“Leucine is a key activator of muscle protein synthesis (MPS) via activation of the mTOR pathway,” said Mayuresh Bedekar, global product manager at Glanbia Nutritionals. “Glanbia has done research looking at the role of its PepForm BCAA product, which is a leucine-rich whey peptide, in the muscular health of the elderly.”

With an oxidation rate higher than that of isoleucine and valine, leucine stimulates MPS and is closely associated with the release of gluconeogenic precursors. In skeletal muscle, there is a decrease in leucine level and a reduction in glycogen stores during exhaustive aerobic exercise.5  

In a 2015 study published in The Journal of Physiology, extended high-intensity resistance training following usual care after hip fracture was shown to improve muscle strength and physical function.6 Researchers noted the protein supplement leucine provided to participants following each exercise session might have served as an important rehabilitation adjunct to maximize muscle gains in this venerable population.

In the study, older individuals who participated in rehabilitation following bed rest, as defined by eccentric resistance training programs (combined with BCAA-enriched protein supplementation, as PepForm), reversed muscle functional deficits and restored muscle nutrient anabolic sensitivity to pre-bed rest levels.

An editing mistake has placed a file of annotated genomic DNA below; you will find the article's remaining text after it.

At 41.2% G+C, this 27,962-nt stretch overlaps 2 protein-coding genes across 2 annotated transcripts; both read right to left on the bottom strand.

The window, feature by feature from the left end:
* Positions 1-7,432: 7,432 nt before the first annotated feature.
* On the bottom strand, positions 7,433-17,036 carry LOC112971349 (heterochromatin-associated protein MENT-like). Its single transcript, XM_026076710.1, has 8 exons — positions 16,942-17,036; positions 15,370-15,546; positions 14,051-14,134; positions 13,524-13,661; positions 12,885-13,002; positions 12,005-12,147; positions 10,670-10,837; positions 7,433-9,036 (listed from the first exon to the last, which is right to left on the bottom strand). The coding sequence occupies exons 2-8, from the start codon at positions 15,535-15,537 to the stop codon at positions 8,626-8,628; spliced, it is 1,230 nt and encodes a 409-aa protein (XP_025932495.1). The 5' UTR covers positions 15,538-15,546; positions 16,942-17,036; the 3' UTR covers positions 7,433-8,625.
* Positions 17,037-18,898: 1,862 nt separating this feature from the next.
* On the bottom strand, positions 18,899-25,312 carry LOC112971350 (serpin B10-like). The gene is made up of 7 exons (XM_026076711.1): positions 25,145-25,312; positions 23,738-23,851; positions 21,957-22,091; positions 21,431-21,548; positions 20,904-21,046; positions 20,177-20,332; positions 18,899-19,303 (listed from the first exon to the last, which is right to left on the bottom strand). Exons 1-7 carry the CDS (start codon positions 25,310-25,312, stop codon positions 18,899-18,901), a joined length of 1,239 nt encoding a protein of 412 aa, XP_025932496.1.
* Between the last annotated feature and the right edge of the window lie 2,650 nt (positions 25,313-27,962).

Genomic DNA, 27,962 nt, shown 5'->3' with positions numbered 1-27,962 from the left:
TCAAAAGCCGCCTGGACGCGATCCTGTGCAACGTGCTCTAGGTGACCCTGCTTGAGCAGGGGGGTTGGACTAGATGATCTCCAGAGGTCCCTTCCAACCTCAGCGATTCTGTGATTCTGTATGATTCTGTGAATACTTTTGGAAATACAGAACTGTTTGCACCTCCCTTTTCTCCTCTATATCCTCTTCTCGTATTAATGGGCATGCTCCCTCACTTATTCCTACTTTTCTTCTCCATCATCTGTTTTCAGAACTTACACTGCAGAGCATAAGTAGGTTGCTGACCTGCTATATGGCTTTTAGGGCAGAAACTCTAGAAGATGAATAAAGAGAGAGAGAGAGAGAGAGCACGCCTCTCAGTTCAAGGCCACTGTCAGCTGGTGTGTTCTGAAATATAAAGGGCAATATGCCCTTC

According to Glanbia, the PepForm technology provides much higher levels of soluble and bioavailable amino acids that are linked to whey peptide.

Since most plant proteins have lower levels of leucine, it is suggested to use blends of different vegan proteins to reach the desired amino acid profile.

Astaxanthin

Natural astaxanthin from the microalgae Haematococcus pluvialis is a carotenoid found in arctic marine environments as well as common fresh water rock pools.  Lower levels of astaxanthin are also found in marine animals, such as krill, that eat the microalgae.

The AstaReal Group, a pioneer in the field of natural astaxanthin, recently announced the results of a randomized, double-blind, placebo-controlled study on the effectiveness of a new medical protocol to improve muscular function.7 Published in the Journal of Cachexia, Sarcopenia and Muscle, the study investigated the restoration of muscle loss and improvement of functional decline in elderly people with sarcopenia.